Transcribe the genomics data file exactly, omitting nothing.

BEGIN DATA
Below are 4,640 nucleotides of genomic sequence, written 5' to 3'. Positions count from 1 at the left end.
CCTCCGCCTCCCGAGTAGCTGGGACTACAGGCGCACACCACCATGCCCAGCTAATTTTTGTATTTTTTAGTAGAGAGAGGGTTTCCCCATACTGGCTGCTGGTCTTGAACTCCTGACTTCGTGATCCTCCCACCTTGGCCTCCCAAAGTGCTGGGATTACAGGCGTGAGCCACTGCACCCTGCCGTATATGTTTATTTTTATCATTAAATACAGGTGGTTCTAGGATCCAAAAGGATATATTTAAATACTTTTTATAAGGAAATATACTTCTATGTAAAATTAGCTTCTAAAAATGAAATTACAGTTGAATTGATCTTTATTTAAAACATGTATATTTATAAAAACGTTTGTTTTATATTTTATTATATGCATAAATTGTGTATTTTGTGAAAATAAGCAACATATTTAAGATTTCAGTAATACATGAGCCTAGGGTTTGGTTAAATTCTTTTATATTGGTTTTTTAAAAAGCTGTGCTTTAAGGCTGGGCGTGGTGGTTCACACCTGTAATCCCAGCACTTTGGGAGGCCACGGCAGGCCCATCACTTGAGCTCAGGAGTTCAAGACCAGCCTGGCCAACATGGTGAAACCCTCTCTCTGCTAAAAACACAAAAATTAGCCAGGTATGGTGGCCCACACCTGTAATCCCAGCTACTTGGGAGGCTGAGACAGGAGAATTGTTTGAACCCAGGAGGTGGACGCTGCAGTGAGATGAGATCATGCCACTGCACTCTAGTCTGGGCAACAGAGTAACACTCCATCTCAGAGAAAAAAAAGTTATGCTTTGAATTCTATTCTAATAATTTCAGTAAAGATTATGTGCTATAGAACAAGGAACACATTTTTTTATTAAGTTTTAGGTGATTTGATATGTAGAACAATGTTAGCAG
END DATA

Below are 4,640 nucleotides of genomic sequence, written 5' to 3'. Positions count from 1 at the left end.
CCTCCGCCTCCCGAGTAGCTGGGACTACAGGCGCACACCACCATGCCCAGCTAATTTTTGTATTTTTTAGTAGAGAGAGGGTTTCCCCATACTGGCTGCTGGTCTTGAACTCCTGACTTCGTGATCCTCCCACCTTGGCCTCCCAAAGTGCTGGGATTACAGGCGTGAGCCACTGCACCCTGCCGTATATGTTTATTTTTATCATTAAATACAGGTGGTTCTAGGATCCAAAAGGATATATTTAAATACTTTTTATAAGGAAATATACTTCTATGTAAAATTAGCTTCTAAAAATGAAATTACAGTTGAATTGATCTTTATTTAAAACATGTATATTTATAAAAACGTTTGTTTTATATTTTATTATATGCATAAATTGTGTATTTTGTGAAAATAAGCAACATATTTAAGATTTCAGTAATACATGAGCCTAGGGTTTGGTTAAATTCTTTTATATTGGTTTTTTAAAAAGCTGTGCTTTAAGGCTGGGCGTGGTGGTTCACACCTGTAATCCCAGCACTTTGGGAGGCCACGGCAGGCCCATCACTTGAGCTCAGGAGTTCAAGACCAGCCTGGCCAACATGGTGAAACCCTCTCTCTGCTAAAAACACAAAAATTAGCCAGGTATGGTGGCCCACACCTGTAATCCCAGCTACTTGGGAGGCTGAGACAGGAGAATTGTTTGAACCCAGGAGGTGGACGCTGCAGTGAGATGAGATCATGCCACTGCACTCTAGTCTGGGCAACAGAGTAACACTCCATCTCAGAGAAAAAAAAGTTATGCTTTGAATTCTATTCTAATAATTTCAGTAAAGATTATGTGCTATAGAACAAGGAACACATTTTTTTATTAAGTTTTAGGTGATTTGATATGTAGAACAATGTTAGCAG